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A new hospitality training program in Boston looks to help African-American industry workers get opportunities in an industry now dominated by immigrants. It is all part of an effort by Unite Here Local 26, the hospitality workers’ union, to attract the African-American community for good paying positions that offer benefits.

The industry wants to entice more workers who are fluent in English. Prior to this initiative, among students who took classes at the union’s hospitality training center, just 16 percent spoke English as a native language.

“It is also part of a broader movement among local unions to add more people of color to their ranks and help address high rates of joblessness in minority and low-income communities,” reports The Boston Globe.

Unemployment among Blacks in the state was 10.6 percent in 2013, versus 6.6 percent for Whites, and seven percent for all workers, according to the Labor Department. And overall the rate has since fallen. Almost a quarter of Bostonians are Black, according to the 2010 Census.

From the outside it seems like a great initiative. Those who graduate from the program can get union hotel jobs that start at around $18 an hour as well as low-cost health care, paid vacation and sick time, pensions and 401(k)s, and access to housing and legal services. And there is proven room for advancement as about a third of union members climb their way up to positions paying more than $60,000 a year, says Local 26. Recruits must go through three interviews and drug testing just to be considered.

The union is looking to broaden the program even more and has applied for a city grant to expand the four-week training program, which is free for participants but costs the union $3,600 to $4,200 per person.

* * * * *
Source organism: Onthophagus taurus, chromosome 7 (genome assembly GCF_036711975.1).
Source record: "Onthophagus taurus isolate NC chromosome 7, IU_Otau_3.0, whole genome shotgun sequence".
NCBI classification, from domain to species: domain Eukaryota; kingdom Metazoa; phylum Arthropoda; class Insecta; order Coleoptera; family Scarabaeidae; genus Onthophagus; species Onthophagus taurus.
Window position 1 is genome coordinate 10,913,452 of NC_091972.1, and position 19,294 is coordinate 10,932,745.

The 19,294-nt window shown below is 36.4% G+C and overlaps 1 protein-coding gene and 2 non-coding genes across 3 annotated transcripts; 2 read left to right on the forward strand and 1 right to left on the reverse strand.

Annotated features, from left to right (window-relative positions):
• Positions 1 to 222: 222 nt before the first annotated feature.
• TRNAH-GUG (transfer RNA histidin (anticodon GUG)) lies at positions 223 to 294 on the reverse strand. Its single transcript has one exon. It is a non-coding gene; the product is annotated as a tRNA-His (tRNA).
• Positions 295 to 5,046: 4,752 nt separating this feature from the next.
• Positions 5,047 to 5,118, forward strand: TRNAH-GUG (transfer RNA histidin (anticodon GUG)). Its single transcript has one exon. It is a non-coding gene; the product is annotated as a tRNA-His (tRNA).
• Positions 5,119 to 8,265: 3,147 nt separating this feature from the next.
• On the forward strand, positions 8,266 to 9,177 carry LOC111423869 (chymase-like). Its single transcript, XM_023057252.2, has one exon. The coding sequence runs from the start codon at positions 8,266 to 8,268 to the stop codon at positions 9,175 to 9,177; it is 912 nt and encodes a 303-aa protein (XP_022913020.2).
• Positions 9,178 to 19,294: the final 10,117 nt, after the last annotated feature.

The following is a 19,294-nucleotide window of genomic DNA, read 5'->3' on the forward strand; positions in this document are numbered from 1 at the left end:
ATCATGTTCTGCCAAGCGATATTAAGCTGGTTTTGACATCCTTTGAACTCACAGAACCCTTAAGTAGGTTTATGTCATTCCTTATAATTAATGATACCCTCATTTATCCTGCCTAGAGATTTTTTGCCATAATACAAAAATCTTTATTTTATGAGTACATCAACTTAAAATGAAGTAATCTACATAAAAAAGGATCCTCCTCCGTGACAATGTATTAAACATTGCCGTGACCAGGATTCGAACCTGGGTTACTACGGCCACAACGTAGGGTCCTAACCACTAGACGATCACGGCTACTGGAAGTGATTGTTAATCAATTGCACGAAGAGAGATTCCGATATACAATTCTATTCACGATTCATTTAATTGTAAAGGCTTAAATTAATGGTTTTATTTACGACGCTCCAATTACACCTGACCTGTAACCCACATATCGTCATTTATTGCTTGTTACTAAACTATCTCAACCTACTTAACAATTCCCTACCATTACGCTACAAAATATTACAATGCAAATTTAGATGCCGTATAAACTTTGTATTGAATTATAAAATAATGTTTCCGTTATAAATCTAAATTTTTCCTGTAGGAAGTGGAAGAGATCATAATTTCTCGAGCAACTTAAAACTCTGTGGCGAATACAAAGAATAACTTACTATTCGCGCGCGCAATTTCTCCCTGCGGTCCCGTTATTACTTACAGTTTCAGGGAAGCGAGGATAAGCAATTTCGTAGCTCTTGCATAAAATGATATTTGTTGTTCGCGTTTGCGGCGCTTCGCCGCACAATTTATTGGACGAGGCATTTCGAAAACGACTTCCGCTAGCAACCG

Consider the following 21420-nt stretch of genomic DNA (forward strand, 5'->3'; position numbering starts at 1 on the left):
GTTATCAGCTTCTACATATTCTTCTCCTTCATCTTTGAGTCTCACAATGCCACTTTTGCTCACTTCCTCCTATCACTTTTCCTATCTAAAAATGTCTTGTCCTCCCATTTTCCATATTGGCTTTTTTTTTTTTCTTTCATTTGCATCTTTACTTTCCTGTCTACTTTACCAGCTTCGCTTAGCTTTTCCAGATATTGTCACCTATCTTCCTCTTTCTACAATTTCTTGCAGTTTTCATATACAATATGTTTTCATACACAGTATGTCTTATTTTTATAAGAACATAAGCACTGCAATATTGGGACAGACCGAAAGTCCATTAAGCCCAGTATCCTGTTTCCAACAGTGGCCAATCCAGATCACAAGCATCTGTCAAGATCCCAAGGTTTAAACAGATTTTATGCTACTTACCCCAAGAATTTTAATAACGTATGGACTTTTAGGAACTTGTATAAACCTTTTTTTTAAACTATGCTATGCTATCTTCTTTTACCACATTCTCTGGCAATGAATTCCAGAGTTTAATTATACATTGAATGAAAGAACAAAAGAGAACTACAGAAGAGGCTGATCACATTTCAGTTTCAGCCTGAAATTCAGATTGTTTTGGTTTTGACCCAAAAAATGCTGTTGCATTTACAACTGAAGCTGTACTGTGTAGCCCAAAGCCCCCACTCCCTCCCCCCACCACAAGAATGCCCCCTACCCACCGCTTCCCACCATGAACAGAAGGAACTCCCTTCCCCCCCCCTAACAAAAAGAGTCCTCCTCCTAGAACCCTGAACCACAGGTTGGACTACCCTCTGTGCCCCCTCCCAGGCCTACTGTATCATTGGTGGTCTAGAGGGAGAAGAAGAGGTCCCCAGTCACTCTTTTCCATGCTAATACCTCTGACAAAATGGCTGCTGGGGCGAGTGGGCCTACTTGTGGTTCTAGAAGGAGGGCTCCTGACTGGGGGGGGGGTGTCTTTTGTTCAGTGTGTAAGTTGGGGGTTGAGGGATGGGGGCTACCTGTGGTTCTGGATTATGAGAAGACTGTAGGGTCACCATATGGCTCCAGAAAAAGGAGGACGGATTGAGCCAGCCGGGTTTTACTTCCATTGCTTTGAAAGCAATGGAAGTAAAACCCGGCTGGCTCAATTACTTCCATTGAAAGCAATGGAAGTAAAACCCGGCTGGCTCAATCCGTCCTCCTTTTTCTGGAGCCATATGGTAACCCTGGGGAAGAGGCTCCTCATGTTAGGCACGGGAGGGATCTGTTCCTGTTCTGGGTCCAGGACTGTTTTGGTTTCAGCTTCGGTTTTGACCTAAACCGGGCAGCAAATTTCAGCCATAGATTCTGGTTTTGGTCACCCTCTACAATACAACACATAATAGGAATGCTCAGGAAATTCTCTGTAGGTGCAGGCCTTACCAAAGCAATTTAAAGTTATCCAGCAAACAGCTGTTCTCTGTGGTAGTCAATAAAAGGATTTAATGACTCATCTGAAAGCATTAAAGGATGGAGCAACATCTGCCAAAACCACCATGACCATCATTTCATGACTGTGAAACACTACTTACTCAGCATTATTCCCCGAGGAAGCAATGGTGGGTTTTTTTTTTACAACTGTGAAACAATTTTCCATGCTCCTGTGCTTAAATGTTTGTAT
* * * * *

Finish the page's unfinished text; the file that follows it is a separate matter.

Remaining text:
Local 26 isn’t alone in such a program. The Building and Construction Trades Council of the Metropolitan District, an umbrella organization of 20 local unions, launched the Building Pathways pre-apprenticeship program three years ago. The aim of the program is to get more women and minorities into plumbing, painting, and other construction trades. And the carpenters’ union teamed up with the Urban League to recruit people of color for its apprenticeship program, and the property service workers’ union, composed mainly of Latino janitors, reached out to African-American communities to unionize security guards.

“It’s clearly important to have a union, an association that represents working class people, to be represented by all people – men, women, people of color,” said Mayor Martin J. Walsh of Boston, who created the building trades program when he was leader of the council. “It’s important to represent and reflect what a particular city might look like.”

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